Feb. 8, 2013 - Last Saturday, ex-sniper Chris Kyle and fellow veteran Chad Littlefield were shot and killed at a Texas gun range. The accused shooter is a former Marine, who sources say suffered from PTSD after serving in Iraq.
The murder has reignited conversation on the mental trauma suffered by hundreds of thousands of U.S. service men and women in Iraq and Afghanistan. Last week, the Department Veterans Affairs reported (PDF) that an estimated 22 veterans committed suicide per day in 2010. Suicides hit a record-high of 349 in 2012, and more active-duty soldiers died by suicide than in combat last year.
The wars may be winding down, but the battle against PTSD is far from over. We’ve compiled some of the best journalism on the mental traumas faced by a generation of service men and women, and the U.S. military’s struggle to treat them. read more>>>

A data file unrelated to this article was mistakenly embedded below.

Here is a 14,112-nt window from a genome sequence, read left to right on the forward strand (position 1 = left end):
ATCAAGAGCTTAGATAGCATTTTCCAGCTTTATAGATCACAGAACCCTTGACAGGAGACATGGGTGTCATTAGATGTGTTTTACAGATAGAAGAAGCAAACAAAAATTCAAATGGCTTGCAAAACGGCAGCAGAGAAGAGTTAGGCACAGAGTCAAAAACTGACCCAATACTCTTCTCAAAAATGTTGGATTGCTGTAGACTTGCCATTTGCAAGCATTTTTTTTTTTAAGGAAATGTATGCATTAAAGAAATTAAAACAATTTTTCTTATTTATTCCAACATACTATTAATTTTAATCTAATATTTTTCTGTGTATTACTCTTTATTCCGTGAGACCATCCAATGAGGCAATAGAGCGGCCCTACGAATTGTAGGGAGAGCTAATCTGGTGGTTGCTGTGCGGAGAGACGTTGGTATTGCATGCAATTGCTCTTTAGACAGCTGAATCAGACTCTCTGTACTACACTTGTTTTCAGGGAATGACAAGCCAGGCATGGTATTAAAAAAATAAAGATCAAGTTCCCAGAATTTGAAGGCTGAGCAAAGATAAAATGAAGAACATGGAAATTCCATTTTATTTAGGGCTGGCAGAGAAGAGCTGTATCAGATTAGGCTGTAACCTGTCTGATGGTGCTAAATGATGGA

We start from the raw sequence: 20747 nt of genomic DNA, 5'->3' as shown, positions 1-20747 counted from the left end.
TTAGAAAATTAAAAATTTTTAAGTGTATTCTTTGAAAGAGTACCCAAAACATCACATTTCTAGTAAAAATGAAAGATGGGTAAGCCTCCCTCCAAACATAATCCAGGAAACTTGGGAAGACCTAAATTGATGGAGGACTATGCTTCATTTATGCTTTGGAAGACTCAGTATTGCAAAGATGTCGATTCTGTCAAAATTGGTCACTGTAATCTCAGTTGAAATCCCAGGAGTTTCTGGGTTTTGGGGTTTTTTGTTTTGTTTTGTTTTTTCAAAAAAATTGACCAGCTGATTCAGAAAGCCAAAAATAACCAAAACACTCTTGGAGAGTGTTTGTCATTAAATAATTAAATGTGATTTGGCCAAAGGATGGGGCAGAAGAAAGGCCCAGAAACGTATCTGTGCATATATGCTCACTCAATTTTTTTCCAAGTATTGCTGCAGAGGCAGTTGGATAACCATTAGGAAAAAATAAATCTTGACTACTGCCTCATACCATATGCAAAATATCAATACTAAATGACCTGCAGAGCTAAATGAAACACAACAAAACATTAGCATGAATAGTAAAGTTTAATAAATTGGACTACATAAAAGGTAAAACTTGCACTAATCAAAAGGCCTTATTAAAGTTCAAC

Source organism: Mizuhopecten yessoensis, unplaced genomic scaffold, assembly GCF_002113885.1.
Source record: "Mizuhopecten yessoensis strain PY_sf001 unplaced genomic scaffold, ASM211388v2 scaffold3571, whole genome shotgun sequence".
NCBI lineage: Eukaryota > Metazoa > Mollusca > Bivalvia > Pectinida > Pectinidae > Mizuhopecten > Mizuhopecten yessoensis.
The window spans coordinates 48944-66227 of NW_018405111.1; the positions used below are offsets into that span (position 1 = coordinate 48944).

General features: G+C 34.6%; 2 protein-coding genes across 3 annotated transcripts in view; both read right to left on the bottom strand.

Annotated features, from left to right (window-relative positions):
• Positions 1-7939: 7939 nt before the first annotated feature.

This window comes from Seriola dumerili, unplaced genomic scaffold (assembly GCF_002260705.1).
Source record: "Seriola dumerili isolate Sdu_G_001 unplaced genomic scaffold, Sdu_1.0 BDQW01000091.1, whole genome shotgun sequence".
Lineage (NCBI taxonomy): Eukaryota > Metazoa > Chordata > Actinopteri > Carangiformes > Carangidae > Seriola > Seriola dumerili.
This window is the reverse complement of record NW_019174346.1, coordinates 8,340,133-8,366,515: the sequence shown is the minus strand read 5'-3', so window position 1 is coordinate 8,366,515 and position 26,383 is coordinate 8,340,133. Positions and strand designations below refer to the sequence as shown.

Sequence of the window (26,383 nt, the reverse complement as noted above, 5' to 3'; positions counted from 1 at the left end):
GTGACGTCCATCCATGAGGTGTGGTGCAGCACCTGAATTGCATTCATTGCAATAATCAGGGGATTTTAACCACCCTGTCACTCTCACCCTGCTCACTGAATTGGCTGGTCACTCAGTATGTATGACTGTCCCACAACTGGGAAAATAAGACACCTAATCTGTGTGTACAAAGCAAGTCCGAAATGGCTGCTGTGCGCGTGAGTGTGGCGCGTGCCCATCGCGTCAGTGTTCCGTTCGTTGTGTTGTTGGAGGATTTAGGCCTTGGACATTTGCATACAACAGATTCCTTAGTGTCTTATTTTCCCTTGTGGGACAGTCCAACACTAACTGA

Kyle himself was suffering from his own demons and nightmares, like a merc. who joins the nightmares instead of seeking counseling and other help, and thought his form of therapy, grabbing a gun and blowing away targets or whatever, especially the assault weapons of today, and using them to give therapy to others.
Unlike many of us Vietnam Veterans who once we figured out what was going on, and the country ignored along with other war issues like paying for them and the results of, found the best was talking among those that equally understood, some went to the drugs from alcohol and others to rid the nightmares. Same should have been going on in the civilian community, sans the drugs, and the extreme trauma’s of.
You live by the gun the gun most times seals the way you’ll exit that life! Especially with the irresponsible who rush out to feed off the marketing and quickly buy more along with thousands more rounds of ammunition and ever larger magazines they’ll never never need nor use up and doesn’t have a forever shelf life, and watch out if the home burns!